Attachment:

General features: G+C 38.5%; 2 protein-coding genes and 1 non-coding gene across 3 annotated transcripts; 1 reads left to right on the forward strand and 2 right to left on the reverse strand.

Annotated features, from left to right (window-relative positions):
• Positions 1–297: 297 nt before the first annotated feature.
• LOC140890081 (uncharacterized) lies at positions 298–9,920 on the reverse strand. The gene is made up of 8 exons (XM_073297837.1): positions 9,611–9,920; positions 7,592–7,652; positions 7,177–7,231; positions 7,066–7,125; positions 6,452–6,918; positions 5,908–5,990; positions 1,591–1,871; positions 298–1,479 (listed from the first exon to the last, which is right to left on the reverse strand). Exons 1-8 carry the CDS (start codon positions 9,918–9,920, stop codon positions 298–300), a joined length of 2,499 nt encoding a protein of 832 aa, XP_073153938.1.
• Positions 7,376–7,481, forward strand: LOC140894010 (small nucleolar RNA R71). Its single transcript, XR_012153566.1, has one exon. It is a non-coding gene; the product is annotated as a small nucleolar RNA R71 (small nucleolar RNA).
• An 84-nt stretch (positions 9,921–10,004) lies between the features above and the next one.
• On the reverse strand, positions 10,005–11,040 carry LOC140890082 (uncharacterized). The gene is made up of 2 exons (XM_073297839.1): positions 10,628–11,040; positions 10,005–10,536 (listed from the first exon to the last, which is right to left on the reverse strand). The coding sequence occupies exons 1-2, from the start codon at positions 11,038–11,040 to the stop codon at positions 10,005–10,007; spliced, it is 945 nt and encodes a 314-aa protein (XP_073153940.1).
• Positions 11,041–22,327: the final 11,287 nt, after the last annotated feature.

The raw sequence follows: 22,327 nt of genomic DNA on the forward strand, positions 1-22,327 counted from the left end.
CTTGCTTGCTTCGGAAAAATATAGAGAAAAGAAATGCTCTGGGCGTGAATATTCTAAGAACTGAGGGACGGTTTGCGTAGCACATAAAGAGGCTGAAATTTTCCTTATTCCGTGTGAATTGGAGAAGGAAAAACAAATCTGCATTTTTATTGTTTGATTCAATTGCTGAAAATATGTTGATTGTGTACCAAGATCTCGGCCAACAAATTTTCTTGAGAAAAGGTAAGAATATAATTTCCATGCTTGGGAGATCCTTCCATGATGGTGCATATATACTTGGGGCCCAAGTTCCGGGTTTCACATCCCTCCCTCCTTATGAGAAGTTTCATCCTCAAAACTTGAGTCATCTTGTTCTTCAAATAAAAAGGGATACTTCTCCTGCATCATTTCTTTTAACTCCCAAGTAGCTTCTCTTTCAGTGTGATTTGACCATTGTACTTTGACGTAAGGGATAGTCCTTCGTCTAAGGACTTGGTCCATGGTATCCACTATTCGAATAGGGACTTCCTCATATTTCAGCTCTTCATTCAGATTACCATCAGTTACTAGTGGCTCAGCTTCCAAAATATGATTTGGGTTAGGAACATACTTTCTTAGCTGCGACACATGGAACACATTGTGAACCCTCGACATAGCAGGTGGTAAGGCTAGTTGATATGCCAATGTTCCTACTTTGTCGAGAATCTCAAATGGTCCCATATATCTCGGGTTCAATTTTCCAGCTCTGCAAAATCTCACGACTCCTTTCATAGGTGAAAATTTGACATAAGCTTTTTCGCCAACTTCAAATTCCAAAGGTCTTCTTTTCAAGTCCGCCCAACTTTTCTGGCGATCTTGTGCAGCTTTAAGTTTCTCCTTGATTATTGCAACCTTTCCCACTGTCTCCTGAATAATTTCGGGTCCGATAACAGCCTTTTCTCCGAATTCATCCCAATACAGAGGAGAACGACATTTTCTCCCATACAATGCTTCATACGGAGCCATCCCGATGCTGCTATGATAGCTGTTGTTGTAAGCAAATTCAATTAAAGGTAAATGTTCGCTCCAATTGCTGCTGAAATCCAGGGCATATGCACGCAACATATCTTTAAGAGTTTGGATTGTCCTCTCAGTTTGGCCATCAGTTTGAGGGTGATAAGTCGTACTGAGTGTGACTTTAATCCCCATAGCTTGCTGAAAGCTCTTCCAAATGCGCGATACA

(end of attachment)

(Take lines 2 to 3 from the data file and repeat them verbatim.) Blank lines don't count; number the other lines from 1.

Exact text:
Annotated features, from left to right (window-relative positions):
• Positions 1–297: 297 nt before the first annotated feature.